Many restaurateurs, like many actors, dream of transferring to the West End: Mr Oo of the Burnt Chair in Richmond confessed as much when I enjoyed my solitary dinner there some weeks ago, and the wild-eyed proprietor of Caligula in Bromley (to which I made a memorable visit last September) is, I believe, taking steps even at this moment to paint the ceiling of another brassiere-hung operatic Aladdin's cave somewhere off Bow Street in Covent Garden. This is very understandable: rents may be higher, but you can charge more and make more money.
But although you may have to work a great deal harder out of town - as we discovered last year when we failed to carry E F Benson into the West End with Make Way for Lucia! - customers there are often more demanding yet more appreciative than the tourists and visiting spivs waiting to be fleeced in the centre of London. And, as theatrical touring managements and provincial restauteurs have both discovered, there are fortunes to be made, if only on a smaller profit margin.
One such fortune, I suspect, is being made by the Chiswick restaurant. It is next door to a garage in the Chiswick High Road, in an area of west London that - apart from the presence nearby of a few successful new businesses and one international publisher - might seem to the metropolitan eye a bit unpromising. Nevertheless, since it opened 18 months ago the Chiswick has flourished, attracting a great deal of praise from the critics, and if the evening we went there was anything to go by, has found a loyal local following of civilised and discriminating people any restaurant would be proud of.
It was a wet night. Umbrellas and red buses gleamed past outside, across the road there was a shop window full of luridly lit dummies. Inside, however, the Chiswick could have been the restaurant of some sheltered Danish university. The decor is extremely simple. The walls are painted a warm grey, the ceiling creamy white, and the chairs are plain Fifties Scandinavian Functional, backs and seats bent out of a single piece of pale wood.
We got there early as they only had a table available until nine, and from the moment the next party followed us in I knew we were on safe ground. There were three couples, the men all in well-worn suits, the ladies in shawls and spectacles, all in their sixties, the kind of people who can be trusted to nose out good food anywhere. Later, the restaurant filled with justifiably self-confident young women, all accompanied by quite amusing-looking men. No one raised their voices, the place hummed with quiet enjoyment, and the food was everything that the atmosphere promised it would be.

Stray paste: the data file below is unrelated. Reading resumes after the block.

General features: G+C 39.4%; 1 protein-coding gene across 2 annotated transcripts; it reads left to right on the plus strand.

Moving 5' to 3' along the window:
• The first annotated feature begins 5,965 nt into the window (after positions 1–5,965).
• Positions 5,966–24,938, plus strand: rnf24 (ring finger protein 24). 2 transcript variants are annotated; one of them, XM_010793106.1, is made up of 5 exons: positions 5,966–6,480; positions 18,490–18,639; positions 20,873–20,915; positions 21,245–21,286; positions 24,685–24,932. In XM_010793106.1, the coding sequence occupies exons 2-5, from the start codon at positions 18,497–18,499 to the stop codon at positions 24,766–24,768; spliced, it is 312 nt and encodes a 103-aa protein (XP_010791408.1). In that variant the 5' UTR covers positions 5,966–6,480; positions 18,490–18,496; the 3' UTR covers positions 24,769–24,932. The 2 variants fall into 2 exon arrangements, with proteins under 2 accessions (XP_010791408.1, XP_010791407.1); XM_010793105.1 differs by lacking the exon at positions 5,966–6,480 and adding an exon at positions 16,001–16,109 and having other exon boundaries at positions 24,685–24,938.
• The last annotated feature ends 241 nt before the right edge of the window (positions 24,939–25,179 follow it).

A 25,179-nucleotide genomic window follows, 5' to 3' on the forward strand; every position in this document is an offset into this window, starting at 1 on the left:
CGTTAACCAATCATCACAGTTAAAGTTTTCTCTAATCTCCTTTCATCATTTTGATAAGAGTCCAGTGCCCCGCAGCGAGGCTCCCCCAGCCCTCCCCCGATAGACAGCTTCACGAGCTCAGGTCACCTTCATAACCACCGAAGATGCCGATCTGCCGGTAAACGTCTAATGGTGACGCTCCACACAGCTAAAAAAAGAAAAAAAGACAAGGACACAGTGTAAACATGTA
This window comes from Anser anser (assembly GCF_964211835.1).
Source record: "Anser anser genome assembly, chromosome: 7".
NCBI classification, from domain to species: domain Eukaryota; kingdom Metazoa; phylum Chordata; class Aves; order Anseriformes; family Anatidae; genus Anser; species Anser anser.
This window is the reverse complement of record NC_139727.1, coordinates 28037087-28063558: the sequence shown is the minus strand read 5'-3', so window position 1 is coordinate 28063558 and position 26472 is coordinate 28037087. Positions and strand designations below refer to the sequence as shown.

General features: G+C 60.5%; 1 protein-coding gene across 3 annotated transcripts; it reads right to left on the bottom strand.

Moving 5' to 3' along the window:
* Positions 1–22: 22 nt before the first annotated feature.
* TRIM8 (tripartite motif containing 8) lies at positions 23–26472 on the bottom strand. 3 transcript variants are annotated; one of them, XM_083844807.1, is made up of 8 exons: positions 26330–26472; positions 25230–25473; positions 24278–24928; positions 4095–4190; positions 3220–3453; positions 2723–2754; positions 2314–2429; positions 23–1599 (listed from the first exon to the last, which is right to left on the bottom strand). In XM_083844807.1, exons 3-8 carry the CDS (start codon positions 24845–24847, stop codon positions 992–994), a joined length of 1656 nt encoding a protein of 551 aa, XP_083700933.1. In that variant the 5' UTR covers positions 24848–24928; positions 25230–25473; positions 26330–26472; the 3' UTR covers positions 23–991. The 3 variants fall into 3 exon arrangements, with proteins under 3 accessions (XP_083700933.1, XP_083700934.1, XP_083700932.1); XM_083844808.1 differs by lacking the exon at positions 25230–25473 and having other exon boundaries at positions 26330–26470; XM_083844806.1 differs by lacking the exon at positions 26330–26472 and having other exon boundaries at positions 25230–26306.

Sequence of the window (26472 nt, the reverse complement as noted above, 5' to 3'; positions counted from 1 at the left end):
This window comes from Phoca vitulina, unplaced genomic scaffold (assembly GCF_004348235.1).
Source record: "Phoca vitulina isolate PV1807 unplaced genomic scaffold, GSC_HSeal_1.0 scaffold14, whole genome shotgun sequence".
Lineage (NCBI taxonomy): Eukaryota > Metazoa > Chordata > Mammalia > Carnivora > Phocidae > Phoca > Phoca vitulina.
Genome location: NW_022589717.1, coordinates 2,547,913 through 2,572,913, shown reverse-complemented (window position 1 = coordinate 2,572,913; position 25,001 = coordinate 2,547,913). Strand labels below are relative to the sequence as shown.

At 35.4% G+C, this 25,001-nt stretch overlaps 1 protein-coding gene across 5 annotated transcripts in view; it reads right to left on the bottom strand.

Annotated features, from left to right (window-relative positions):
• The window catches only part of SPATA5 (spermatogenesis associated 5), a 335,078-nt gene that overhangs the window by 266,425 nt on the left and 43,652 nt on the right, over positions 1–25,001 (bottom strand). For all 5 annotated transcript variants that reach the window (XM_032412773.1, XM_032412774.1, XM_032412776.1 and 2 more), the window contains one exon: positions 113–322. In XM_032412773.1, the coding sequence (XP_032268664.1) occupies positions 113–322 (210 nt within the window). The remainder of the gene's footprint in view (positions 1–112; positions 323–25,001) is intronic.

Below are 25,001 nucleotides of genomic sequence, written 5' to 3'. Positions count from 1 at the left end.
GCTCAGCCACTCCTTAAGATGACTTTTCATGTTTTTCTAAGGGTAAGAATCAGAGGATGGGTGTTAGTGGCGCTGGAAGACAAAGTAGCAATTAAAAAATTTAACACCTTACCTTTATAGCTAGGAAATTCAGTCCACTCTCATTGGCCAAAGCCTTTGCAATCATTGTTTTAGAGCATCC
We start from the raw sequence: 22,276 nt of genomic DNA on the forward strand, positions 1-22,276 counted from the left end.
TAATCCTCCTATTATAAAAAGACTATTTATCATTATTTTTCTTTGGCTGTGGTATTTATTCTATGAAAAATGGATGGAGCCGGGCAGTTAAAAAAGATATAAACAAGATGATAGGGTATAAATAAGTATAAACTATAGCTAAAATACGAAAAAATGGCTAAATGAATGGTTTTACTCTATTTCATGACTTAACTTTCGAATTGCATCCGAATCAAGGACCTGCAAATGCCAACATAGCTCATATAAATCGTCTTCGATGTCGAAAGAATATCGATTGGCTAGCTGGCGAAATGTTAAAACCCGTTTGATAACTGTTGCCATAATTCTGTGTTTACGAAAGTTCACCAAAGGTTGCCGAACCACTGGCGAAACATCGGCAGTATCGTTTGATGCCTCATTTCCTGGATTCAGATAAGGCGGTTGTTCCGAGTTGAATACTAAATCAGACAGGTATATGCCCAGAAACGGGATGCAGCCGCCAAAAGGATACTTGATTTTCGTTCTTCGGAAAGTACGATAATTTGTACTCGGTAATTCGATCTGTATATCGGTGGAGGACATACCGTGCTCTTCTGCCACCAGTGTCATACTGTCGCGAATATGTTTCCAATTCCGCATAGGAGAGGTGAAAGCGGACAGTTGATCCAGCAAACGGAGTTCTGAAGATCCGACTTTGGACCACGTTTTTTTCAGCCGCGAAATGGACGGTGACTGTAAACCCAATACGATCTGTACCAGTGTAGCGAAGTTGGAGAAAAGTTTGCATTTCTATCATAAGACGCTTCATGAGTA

There was a choice of nine starters, all of which sounded highly appetising. Among them were spiced aubergine salad with focaccia; lamb's brains with black butter and capers; chicken liver terrine, toast and pickles; marinated squid salad, french beans and saffron dressing; potato pancakes, parma ham and celeriac remoulade.
I started with parsnip soup, which was creamy, tasted of the purest essence of parsnips and was served at exactly the right temperature. My wife had steamed mussels with curry, cream and coriander, which she said was very good and herby and asked for some more bread to wipe the bowl with.
The wine list is economical, with a few wines from each producing country, ranging from pounds 9.50 to pounds 45 a bottle, the most expensive being a Barolo "Granbussia" '89, pounds 10 more than Chateau Lango Barton '76 or Chateau Palmer '78. They also have Czech Budweiser, draught Guinness and Shepherd Neame Bishop's Finger, as well as one good malt whisky, one good Mirabelle, one good Armagnac and so on by the glass. We had an Italian red at pounds 9.75, which was light and very good.
There were seven main courses: papardelle with cep cream and parmesan; a bourride of red mullet and cod; fillet of brill in a herb crust with pepper dressing; roast pheasant with red cabbage and braised celery; rump of lamb with aubergine, anchovy and rosemary; grilled calves' liver with mashed potato and bacon and onion gravy; or rib-eye steak with chips and Roquefort butter.
My wife had the red mullet and cod. An authentic bourride, according to Larousse Gastronomique, is a sort of light stew from Provence, made by cooking the fish in a pan with garlic and bitter orange peel, which is finally thickened with the yolks of two eggs, and the fish served separately. In this case the fish arrived in its stew, and was delicious.
I had pheasant. Whether or not it was entirely free range it was a huge, tender meaty leg notably free of tough muscle or lead shot and it came on a bed of rosti potatoes and cabbage as well as the red cabbage and braised celery, all very good indeed.
For pudding my wife had Amaretti cheesecake. I asked for a glazed lemon custard, and the waiter brought three scoops of lemon sorbet. Both he and I looked at it, he said that wasn't the way they normally served it, then he got an urgent message from the bar and raced back with the real thing, which was a lemon creme brulee and well worth waiting for.
The service throughout was quick, charming and unobtrusive. Altogether meriting an alpha minus mark and not very expensive. Dinner for the two of us, with the wine and with peppermint tea afterwards, but without the tip, came to pounds 52.50.Reuse content